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Screenshot c.

Last year, UNHCR documented 329,331 refugees originating from Vietnam. Two hundred and sixty-four of them resettled in the US (screenshot c).

The Refugee Project illustrates these movements with interactive analysis, mapping the journeys of migration and resettlement through simple, easily understood visuals. It is a handy resource and a good place to start exploring the stories of refugees in the 20th-21st century.

The Refugee Crisis, an Overview

According to United Nations High Commissioner for Refugees, over 21 million people were displaced around the world and in need of asylum in 2000 (UHNCR 2000). The number reached 65.3 million last year; on average, every minute, 24 people were displaced from their homes by conflict and persecution (Edwards 2016). According to UN refugee agency’s estimation, about 20 million live in detention center and refugee camps around the world (UNHCR 2017, McKenzie and Swails 2015). The majority of the displaced people came from Syria (5.5 million), Afghanistan (2.5 million), and South Sudan (1.4 million) (UNHCR 2017).

The common perception is that the refugee crisis is mainly a Middle Eastern problem. However, there is a silent crisis that received far less media attention in Africa, where more than 3 million refugees and 12.5 million people were displaced due to poverty, famine, and repression (Momodu 2015). In Eritrea, a country in the Horn of Africa, the dictatorship is so severe it is considered to have one of the worse human rights conditions in the world; Nigeria is ravaged by Boko Haram militants, while in Niger poverty and disastrous floods forced people into internal displacement or migration (Goldenberg 2014; Kingsley 2016; Morlin-Yron 2017).

While the flows and sources of migration change during different periods of time, the majority of the refugees today are from the Middle East and Africa. People are trying to reach Europe and Middle East and North Africa (MENA) host communities–Turkey, Egypt, Lebanon, Jordan–through the treacherous paths across the Sahara Desert and Mediterranean. But the struggle does not end after people manage the dangerous border-crossing.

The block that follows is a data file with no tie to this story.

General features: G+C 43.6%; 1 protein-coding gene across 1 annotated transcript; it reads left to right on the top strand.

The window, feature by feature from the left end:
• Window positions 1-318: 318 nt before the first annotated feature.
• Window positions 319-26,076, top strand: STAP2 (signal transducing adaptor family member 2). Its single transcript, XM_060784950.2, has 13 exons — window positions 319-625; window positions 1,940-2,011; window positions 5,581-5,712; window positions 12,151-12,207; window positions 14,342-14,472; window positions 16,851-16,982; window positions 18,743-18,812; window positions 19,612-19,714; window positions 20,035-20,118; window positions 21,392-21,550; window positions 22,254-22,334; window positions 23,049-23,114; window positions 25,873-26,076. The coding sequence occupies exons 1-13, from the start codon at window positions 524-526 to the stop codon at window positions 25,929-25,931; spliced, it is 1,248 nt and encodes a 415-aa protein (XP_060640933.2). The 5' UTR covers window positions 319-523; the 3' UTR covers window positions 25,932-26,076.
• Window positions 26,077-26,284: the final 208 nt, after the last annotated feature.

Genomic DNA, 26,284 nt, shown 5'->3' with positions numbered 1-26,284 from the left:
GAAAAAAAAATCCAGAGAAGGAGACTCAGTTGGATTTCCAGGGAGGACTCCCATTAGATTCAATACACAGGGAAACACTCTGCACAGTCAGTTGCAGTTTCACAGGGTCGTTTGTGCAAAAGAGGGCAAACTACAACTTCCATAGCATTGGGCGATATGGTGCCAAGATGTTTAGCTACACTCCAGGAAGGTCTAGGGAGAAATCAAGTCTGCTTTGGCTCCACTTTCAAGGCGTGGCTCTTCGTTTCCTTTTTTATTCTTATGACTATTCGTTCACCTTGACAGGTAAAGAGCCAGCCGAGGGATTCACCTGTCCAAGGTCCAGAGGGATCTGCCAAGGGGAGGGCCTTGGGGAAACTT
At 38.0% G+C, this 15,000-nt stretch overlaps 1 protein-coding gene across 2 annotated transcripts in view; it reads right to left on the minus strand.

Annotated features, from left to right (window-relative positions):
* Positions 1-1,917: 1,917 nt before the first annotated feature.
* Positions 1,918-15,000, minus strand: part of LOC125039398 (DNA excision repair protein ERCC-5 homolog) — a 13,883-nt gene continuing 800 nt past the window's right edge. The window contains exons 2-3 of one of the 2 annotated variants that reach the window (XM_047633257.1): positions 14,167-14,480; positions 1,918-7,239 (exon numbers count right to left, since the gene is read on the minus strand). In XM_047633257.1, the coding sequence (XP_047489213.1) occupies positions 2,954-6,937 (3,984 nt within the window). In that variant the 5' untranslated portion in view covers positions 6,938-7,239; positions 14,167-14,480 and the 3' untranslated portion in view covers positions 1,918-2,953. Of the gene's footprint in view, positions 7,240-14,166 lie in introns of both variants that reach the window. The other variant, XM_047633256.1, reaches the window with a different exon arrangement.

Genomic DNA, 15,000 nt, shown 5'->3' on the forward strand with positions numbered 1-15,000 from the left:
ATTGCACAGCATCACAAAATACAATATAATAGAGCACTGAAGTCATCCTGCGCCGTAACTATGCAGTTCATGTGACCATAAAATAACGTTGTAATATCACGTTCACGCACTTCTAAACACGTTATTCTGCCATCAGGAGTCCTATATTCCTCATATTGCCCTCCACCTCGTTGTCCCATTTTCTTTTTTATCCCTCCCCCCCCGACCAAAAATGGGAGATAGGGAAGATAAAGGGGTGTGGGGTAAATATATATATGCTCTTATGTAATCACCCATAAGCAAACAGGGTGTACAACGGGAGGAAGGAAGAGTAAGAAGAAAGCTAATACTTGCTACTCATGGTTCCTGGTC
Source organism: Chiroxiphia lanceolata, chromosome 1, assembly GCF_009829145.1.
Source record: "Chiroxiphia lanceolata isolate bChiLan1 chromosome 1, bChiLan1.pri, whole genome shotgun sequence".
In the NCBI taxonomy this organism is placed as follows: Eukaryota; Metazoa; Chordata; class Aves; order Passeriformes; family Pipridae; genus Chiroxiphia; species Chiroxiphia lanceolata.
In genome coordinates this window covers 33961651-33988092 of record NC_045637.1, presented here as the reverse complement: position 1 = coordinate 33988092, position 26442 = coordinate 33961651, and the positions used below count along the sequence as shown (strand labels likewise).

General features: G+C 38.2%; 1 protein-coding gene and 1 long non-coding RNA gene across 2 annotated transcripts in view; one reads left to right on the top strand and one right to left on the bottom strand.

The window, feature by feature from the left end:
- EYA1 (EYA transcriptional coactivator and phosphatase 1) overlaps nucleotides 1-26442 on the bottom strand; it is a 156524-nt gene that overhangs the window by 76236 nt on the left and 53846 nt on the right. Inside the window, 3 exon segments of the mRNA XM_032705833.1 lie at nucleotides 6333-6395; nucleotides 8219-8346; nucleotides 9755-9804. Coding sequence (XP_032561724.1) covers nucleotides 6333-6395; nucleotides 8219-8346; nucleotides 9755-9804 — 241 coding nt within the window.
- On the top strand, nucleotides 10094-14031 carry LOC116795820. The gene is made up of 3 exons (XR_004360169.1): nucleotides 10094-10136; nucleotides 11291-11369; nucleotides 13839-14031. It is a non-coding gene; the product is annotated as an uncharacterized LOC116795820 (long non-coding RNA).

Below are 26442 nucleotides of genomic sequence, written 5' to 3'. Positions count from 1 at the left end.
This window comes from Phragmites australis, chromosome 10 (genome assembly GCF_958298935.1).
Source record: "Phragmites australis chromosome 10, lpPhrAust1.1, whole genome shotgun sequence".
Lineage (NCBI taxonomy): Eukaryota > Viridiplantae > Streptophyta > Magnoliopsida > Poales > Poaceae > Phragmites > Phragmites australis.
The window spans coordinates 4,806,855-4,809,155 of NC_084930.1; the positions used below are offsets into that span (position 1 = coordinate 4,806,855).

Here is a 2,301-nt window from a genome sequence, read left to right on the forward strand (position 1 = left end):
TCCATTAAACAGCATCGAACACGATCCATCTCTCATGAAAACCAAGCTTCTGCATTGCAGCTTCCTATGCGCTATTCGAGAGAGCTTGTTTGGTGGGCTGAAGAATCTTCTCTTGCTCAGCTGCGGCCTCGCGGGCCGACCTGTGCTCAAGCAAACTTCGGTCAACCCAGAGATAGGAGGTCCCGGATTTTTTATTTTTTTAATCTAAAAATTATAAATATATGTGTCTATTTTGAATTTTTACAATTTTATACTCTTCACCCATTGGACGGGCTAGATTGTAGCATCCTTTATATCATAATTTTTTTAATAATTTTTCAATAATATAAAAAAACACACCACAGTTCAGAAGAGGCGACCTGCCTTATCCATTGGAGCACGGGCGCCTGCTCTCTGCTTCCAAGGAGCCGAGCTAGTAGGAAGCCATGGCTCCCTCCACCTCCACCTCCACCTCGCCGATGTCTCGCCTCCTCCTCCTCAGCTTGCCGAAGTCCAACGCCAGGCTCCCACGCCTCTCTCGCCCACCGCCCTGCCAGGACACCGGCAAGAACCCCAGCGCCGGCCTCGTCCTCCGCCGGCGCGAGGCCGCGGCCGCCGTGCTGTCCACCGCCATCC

People could stay up to years in refugee camps and detention centers under poor living conditions until they could be resettled in a host country—if they get resettled at all. In any given moment, there are millions of displaced people strained in refugee camps. Each of them would spend an average of 12 years in a camp (McClelland 2014, source to be verified). Over half of these refugees are children, who are at risk of violence, abuse, trafficking, or military recruitment as child soldiers. While education is also considered an universal human right (Article 25), half of the refugee children will not have access to primary education, and only twenty percent of them attend secondary school. Not to mention the poor conditions in which refugees, children and adults alike, would have to live in.

Outside of the Middle East and Africa, the Norwegian Refugee Council documented that over 4 million people were displaced by typhoon Haiyan in the Philippines in 2014 (Romtveit 2014); in 2016, more than 24 million people were displaced by disasters worldwide (NRC and IDMC 2017).

Overall, mass displacement is a global issue that is not likely to ameliorate any time soon. The condition of involuntary displacement compels that people will be crossing country lines regardless of assistance. Official regulations only stand to make the process more chaotic or orderly. Responsible and competent systems are in high demand to streamline and resettle displaced people into new host countries—a global solution for a global issue.